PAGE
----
• Particularly if your newly-introduced gerbil is the alpha in its old clan, or is particularly high up in their old clan’s hierarchy.
  • Sometimes, you wouldn’t even need to put a new gerbil from a different clan into the mix to cause trouble.
  • Sometimes, sharing toys or little hideouts from one clan to another, especially if they have been scent-marked and haven’t been washed, could be enough to cause a frenzy.

The top gerbil is retiring. When the top one retires, this can create a power struggle with the rest of the gerbils.

  • This can happen whenever the dominant gerbil in the clan gets a little too old.
  • It can also happen if they are now too weak to retain their top spot.
  • When this starts to occur, the other younger gerbils may start causing trouble within the clan.

As you can see, it all stems from the fact that gerbil clans have a strict hierarchy. One gerbil will always be on top and any slight change can cause the next gerbil to for the top spot.

Signs of a Gerbil Declan

One of the easiest ways to know whether your group of gerbils is undergoing a declanning is when you notice one or more of the members being picked on.

One of the major signs of a gerbil declanning is when you notice blood on your pets.

If you don’t notice it on the animals themselves, you may see blood in or around their enclosure.

Another sign is when you see one of your pets cowering in a corner, with obvious signs of stress, like shivering or catatonia.

If your gerbils have wounds on them, you will be able to tell if they are the aggressor or the passive one in the conflict.

Gerbils with wounds on their backs or tails tend to be the ones receiving the attacks, while gerbils with the wounds on their faces or necks are usually the aggressors.

Can you Stop Gerbils From Declanning?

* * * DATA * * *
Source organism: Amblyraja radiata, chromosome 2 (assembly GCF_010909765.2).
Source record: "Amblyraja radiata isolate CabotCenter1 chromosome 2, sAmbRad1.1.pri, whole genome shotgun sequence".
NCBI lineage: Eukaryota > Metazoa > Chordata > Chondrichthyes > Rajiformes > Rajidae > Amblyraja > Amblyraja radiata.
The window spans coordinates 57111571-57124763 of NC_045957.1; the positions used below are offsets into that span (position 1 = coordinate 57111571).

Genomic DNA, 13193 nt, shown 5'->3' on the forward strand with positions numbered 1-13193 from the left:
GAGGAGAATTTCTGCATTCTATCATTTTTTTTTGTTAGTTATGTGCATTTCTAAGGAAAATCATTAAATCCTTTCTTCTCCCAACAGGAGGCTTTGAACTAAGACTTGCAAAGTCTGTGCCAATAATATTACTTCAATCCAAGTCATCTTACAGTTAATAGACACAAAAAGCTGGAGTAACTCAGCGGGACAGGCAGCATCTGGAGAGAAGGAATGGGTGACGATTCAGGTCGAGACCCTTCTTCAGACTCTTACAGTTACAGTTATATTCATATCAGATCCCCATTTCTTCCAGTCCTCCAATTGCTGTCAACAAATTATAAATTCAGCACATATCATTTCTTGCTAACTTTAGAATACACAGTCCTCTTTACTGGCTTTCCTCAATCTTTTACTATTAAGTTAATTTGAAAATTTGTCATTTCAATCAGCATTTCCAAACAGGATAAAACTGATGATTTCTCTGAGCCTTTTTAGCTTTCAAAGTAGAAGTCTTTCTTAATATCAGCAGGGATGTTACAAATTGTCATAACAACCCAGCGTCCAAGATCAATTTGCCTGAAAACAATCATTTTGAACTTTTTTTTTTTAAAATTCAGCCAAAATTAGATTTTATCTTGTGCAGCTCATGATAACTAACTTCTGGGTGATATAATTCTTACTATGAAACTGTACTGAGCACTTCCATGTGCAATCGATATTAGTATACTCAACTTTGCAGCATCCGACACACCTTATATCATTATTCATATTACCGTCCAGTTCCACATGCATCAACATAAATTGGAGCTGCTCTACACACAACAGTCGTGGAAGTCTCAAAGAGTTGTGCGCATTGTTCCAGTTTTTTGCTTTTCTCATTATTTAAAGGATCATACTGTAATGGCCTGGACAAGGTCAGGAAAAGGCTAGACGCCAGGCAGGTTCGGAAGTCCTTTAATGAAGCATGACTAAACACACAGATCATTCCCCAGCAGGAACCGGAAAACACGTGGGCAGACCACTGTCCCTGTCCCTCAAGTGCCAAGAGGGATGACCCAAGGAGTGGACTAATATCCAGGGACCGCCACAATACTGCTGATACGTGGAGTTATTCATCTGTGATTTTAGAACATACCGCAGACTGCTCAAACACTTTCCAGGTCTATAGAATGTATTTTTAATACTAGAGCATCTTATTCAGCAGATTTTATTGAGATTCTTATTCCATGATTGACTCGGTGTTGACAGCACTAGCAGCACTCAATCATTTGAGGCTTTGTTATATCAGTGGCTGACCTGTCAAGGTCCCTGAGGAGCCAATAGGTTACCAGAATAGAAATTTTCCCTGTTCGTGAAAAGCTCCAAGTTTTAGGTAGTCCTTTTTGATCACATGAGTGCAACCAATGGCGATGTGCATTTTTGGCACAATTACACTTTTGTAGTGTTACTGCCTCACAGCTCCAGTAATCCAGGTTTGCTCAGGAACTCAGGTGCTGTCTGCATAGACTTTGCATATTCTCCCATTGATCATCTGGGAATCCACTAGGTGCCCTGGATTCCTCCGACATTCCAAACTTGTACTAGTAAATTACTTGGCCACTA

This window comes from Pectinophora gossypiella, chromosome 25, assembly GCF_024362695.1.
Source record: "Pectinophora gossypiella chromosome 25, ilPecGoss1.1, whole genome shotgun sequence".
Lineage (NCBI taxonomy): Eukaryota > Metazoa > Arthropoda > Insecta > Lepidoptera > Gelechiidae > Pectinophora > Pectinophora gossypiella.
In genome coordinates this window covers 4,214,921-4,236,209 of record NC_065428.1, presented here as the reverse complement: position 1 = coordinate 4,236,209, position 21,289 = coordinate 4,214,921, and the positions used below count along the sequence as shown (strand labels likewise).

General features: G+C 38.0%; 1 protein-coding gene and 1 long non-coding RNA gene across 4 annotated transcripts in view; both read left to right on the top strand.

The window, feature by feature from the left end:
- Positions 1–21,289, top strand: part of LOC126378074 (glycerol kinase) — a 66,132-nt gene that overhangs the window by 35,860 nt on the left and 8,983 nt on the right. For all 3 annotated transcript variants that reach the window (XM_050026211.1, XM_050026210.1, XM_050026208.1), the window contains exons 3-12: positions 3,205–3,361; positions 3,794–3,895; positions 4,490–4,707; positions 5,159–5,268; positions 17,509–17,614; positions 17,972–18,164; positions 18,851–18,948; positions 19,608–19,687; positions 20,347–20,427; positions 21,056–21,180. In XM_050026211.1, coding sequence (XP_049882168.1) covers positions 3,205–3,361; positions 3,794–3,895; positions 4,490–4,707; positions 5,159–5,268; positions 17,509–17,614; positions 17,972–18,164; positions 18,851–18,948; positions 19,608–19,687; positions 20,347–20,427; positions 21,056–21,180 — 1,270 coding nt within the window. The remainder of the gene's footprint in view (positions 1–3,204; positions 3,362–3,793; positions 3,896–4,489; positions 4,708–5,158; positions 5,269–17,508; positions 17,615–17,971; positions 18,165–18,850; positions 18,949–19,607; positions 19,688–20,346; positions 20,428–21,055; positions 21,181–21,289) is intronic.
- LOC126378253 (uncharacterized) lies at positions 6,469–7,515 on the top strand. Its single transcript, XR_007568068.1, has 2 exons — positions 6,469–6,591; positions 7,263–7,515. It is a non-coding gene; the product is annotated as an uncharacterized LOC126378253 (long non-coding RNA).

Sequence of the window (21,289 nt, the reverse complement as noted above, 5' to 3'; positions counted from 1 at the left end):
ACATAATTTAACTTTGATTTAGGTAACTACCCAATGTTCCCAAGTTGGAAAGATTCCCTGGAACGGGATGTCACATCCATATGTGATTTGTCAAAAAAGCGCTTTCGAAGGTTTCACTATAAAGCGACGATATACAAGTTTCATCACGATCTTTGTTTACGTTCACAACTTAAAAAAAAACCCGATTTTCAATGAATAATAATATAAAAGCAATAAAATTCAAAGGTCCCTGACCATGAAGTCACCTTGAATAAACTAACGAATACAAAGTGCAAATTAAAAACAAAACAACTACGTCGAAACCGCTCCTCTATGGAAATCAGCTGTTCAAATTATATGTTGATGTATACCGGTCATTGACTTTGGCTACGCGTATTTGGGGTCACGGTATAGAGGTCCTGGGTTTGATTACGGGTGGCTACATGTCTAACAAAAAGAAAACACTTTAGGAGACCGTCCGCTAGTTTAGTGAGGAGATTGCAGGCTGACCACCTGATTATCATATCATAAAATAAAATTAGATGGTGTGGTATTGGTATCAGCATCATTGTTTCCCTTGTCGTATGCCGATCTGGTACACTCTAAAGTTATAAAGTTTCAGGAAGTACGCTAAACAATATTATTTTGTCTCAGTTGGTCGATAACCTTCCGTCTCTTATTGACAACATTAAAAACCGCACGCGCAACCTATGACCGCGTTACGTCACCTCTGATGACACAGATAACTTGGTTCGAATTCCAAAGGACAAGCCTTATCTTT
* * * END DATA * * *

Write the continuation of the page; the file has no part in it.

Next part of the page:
While it is possible to avoid all the factors that can lead to a declanning, it can still be inevitable, since as we’ve mentioned before, a gerbil declan is natural for them to do.

There are, however, steps to keep your gerbils from escalating their declanning process before it gets out of hand.

One of the easiest ways is to simply separate your gerbils and allow them to have some space apart.

Whenever you see the signs of a declanning happening, make sure to observe all of your animals, not just the ones you see that are obviously being picked on.

Whenever you find wounds, make sure you wash the areas off with clean, warm water and apply a good disinfectant, like Neosporin, Betadine or any other antibacterial cream. Just be sure that what you use is safe for gerbils.

Possible Separation

Separate any of your injured gerbils and keep them in a safe, clean and warm area where they can heal in peace.

The next thing you should do is to determine which of your animals is the aggressor and whether they’re attacking any other gerbils as well.

While it may seem counter-intuitive, it’s better to separate the gerbils that are being bullied instead of separating the aggressor from the rest of the clan, especially if they’re not attacking anyone else.

Although we may think that it’s better to punish the aggressive behavior with solitude, it’s actually much easier to find more compatible friends for the other gerbil.

Finding other gerbil friends for the more passive one (the one that’s being picked on) is going to be a smoother process than just removing the aggressor in most cases.

If you notice that the aggressor isn’t fighting any other gerbils for the top spot after removing the more passive one, then they should return to being normal.

Stopping gerbils from declanning is possible when you notice the signs and can be proactive about it, but remember to keep in mind that this is a totally natural behavior for them.

Always make sure to watch for any signs that your gerbils may start the declanning process to avoid as much bloodshed as possible. If they do go through it, be sure to get medical attention for any gerbil that needs it.


Hi, I'm Mason, I've kept small animals as pets since I was 8 years old. I love to learn and talk about them basically every day. Over the years I've adopted small pets like hamsters, gerbils, and guinea pigs.